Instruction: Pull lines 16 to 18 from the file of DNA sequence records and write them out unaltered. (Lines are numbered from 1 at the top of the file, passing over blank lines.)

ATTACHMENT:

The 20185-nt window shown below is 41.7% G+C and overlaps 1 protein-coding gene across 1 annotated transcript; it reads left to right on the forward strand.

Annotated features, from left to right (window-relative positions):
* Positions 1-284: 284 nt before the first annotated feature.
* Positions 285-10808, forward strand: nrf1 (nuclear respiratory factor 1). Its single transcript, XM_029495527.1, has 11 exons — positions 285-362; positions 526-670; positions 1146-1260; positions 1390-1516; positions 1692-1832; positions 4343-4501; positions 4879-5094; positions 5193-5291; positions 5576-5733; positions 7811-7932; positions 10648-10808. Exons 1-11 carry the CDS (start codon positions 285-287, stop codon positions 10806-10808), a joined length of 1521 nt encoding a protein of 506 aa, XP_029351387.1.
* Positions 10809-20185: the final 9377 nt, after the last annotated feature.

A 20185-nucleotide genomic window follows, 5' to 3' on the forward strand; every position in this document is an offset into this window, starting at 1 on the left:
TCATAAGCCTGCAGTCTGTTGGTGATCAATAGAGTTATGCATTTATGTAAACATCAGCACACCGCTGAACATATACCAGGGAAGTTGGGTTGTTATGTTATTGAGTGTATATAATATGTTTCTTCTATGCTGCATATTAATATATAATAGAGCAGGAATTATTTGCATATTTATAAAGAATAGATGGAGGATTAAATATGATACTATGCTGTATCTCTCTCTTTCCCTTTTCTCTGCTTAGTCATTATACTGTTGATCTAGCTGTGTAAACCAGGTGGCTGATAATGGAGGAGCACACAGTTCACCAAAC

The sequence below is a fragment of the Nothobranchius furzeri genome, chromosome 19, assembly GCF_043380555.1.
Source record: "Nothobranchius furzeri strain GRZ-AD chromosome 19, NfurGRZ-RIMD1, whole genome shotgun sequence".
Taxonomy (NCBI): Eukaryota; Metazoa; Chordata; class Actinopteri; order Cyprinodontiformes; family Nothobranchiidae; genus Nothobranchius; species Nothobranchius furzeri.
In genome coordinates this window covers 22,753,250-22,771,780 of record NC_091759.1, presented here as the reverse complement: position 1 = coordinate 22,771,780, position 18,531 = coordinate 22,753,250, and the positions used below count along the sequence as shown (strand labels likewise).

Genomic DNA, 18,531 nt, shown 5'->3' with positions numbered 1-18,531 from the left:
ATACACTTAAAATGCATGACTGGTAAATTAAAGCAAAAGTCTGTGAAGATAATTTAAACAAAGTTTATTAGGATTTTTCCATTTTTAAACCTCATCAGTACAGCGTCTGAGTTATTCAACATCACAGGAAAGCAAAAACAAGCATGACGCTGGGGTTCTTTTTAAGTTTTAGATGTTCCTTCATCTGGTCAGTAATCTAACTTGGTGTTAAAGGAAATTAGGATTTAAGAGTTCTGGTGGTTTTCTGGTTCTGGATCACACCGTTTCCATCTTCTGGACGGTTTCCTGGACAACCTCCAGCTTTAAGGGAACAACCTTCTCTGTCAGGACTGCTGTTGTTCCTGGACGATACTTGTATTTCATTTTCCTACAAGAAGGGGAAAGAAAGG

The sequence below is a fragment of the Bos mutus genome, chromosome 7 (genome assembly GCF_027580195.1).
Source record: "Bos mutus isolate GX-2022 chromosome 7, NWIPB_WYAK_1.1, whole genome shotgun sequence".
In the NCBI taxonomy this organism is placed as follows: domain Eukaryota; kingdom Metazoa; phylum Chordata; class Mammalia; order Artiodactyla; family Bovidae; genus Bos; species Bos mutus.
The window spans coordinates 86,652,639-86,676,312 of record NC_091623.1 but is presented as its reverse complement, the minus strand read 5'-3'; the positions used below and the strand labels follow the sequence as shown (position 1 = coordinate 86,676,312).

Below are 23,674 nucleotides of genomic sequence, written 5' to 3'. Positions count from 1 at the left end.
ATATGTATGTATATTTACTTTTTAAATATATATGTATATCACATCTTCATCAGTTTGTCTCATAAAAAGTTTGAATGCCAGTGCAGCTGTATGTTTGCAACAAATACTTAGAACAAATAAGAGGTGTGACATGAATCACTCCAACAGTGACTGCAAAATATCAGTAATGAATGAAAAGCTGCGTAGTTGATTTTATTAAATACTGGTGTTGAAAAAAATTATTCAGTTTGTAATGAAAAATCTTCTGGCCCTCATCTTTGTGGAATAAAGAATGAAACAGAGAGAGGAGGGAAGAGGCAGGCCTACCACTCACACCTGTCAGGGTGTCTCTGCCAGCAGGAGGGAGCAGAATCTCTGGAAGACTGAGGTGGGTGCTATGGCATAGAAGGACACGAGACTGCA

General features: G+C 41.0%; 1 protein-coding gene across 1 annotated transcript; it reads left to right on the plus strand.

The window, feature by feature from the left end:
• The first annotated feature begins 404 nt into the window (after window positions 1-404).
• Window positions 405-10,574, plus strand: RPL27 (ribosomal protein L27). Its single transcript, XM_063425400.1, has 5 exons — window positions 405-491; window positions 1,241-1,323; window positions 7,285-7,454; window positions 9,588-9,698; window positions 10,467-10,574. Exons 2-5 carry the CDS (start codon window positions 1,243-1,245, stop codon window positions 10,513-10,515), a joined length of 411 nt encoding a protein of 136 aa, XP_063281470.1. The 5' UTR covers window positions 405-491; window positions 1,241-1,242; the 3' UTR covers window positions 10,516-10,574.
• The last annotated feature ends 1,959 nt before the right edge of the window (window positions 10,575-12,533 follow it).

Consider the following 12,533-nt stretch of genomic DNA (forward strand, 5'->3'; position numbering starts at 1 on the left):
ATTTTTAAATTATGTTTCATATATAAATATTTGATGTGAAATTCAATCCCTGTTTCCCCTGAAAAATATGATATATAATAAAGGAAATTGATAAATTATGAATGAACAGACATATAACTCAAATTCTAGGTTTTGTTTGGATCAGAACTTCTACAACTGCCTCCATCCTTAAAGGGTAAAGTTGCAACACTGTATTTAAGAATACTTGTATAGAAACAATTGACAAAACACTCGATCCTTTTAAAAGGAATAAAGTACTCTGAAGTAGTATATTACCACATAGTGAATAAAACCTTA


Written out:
In the NCBI taxonomy this organism is placed as follows: domain Eukaryota; kingdom Metazoa; phylum Chordata; class Mammalia; order Artiodactyla; family Bovidae; genus Bos; species Bos mutus.
The window spans coordinates 86,652,639-86,676,312 of record NC_091623.1 but is presented as its reverse complement, the minus strand read 5'-3'; the positions used below and the strand labels follow the sequence as shown (position 1 = coordinate 86,676,312).

Below are 23,674 nucleotides of genomic sequence, written 5' to 3'. Positions count from 1 at the left end.